He also said in Simon Spence's DM biography:

"[...] I said: Daniel, I want to sign this band. Rod Buckle was there. We did a deal right there. I was very excited. I knew I had signed a band that would become very important. I just felt it in my gut. I remember feeling so good about it."

Andy Fletcher said in the March 1993 issue of American 'Raygun' Magazine:

"Seymour Stein supported us from the very beginning. He was actually there before Stevo [Some Bizarre] and Daniel. He came to see us in some small club in Basildon. Here was this big U.S. record company president that signed the Talking Heads and the Pretenders coming to this small club that held about 150 people. We didn't even have a dressing room. We had to meet him on the stairway. He signed us from that first single.[2] He's quite an incredible character. Warner Bros has been really good for us [in America]."

Martin Gore said in the documentary for the Speak and Spell remaster DVD in 2006:

Martin: "We were really shocked that someone from New York would bother to come all the way to Basildon to see us."

Daryl Bamonte in Steve Malins' Depeche Mode biography:

"He came to Sweeney's disco in Basildon in late April '81. This New York guy who'd discovered Madonna - he came to Basildon! Sweeney's wasn't a very leftfield kind of place. It was a full-on Basildon disco but the manager of the place realised Depeche Mode were happening. The band love characters and Seymour Stein was a riot. I remember he took us out for a Chinese dinner and held court with all these fantastic stories about the music business. He became very fond of the group and felt very involved in them, although once they became big the Warner Brothers machine started to take over."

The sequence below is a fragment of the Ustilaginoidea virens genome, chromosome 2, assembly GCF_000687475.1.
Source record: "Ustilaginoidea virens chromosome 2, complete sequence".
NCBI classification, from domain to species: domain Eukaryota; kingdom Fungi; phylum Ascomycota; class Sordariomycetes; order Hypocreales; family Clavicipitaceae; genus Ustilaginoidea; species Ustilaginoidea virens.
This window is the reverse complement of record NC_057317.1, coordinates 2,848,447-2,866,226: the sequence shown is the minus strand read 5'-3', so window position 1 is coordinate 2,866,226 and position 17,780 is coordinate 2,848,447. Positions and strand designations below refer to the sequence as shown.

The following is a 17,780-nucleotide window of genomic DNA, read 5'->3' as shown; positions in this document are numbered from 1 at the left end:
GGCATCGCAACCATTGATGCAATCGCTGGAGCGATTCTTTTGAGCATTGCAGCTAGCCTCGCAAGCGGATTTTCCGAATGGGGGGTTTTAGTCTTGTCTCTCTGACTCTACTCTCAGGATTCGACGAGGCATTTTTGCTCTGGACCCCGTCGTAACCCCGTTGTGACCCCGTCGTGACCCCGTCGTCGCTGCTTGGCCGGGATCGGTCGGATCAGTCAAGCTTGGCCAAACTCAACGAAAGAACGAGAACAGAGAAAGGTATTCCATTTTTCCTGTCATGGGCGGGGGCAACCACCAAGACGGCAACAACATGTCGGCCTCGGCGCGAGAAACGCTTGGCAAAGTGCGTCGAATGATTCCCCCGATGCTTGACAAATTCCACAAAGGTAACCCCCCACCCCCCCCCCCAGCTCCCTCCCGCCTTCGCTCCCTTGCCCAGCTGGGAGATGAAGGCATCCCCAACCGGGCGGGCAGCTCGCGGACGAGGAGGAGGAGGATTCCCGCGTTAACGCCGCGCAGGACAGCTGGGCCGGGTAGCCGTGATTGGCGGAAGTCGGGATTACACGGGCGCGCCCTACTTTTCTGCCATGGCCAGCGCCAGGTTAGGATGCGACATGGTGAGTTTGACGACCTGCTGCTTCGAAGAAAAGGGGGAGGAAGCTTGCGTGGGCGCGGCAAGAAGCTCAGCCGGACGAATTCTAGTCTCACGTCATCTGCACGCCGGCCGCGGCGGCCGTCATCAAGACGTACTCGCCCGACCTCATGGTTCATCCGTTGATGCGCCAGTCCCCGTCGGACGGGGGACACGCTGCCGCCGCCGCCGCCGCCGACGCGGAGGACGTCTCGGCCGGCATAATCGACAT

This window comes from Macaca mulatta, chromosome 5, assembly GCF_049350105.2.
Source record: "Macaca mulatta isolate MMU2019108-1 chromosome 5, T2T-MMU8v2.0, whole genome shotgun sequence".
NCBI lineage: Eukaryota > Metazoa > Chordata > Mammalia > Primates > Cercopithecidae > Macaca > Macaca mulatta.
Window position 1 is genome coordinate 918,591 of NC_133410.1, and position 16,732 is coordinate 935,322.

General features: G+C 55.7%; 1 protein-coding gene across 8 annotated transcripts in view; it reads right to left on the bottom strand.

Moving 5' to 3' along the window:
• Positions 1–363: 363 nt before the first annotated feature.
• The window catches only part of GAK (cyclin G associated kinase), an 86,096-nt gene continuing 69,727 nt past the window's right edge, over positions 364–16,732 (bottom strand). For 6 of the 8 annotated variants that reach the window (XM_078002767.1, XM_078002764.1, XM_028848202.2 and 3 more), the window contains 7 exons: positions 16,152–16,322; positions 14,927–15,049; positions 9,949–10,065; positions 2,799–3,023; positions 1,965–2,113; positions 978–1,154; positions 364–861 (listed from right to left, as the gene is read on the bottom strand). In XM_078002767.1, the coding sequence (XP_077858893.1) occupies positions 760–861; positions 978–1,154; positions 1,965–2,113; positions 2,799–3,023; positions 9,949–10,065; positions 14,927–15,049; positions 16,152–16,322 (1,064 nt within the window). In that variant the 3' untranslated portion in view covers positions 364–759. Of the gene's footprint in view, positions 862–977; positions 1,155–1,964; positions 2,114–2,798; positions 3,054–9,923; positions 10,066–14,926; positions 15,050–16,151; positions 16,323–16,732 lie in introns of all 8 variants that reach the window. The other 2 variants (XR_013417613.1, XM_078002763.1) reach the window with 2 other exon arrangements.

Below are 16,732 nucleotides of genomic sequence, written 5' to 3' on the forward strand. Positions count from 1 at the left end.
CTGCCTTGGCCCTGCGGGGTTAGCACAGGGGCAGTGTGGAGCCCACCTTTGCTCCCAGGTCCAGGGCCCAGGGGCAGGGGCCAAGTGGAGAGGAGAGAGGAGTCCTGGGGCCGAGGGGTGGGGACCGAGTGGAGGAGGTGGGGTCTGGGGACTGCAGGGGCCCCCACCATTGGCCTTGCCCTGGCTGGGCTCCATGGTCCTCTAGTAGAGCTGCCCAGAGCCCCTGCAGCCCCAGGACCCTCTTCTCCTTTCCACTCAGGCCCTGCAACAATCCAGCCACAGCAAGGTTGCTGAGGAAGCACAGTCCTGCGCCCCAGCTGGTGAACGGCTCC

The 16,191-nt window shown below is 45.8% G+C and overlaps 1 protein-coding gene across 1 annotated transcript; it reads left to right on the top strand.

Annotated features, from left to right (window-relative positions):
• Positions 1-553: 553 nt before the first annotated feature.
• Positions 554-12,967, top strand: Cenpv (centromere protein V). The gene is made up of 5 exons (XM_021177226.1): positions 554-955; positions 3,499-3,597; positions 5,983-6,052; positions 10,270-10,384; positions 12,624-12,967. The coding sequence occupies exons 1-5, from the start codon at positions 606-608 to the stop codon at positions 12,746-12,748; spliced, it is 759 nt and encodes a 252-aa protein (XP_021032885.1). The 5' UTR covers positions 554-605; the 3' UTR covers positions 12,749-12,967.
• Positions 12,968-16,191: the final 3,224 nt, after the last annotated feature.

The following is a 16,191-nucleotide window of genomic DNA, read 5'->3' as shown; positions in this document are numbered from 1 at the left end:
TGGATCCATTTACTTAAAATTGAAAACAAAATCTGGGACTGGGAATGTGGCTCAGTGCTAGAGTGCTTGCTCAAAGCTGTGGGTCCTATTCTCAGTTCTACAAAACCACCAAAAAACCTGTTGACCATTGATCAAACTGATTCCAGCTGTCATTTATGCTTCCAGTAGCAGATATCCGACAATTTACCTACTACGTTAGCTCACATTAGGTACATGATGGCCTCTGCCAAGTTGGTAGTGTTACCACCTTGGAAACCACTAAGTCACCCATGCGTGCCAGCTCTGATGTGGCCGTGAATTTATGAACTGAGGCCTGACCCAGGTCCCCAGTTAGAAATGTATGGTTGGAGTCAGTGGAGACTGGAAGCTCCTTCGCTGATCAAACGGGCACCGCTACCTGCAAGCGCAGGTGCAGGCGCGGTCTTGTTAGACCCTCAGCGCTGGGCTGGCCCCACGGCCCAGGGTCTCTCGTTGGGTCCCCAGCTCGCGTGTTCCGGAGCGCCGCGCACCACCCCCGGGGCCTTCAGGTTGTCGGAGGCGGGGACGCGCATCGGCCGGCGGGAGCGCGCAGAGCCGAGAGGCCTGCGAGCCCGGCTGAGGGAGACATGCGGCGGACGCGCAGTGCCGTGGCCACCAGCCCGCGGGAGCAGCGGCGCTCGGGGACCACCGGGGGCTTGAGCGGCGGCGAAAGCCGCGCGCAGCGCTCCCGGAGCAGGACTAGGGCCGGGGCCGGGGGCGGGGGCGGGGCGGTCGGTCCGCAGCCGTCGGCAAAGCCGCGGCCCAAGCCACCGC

Vince Clarke remembers in Jonathan Miller's biography:

"When Daniel was sorting out different deals for us in Europe, Mute wanted to get an American deal, so Seymour flew over to a gig in Basildon. He said, 'By the way I like that song 'The Price Of Love' that you do - it's REALLY good!'"

DJ Ian Ritchie was the support act.

References

  1. Thanks to Simon Sanders for having supplied photos of this book excerpt in Facebook group Depeche Mode UK.
  2. In a large interview done by German Welt newspaper and Musikexpress magazine in 2011, Daniel Miller said that when the album came out, "[Stein] liked what he saw, thought "Speak & Spell" was great and so we were negotiating about the conditions under which he would release the album in America. Nevertheless I got into a complete panic about the possibility that Seymour might have heard about Vince's departure. Thankfully Vince agreed to not make his departure public until the album was out on the market and the tour was finished."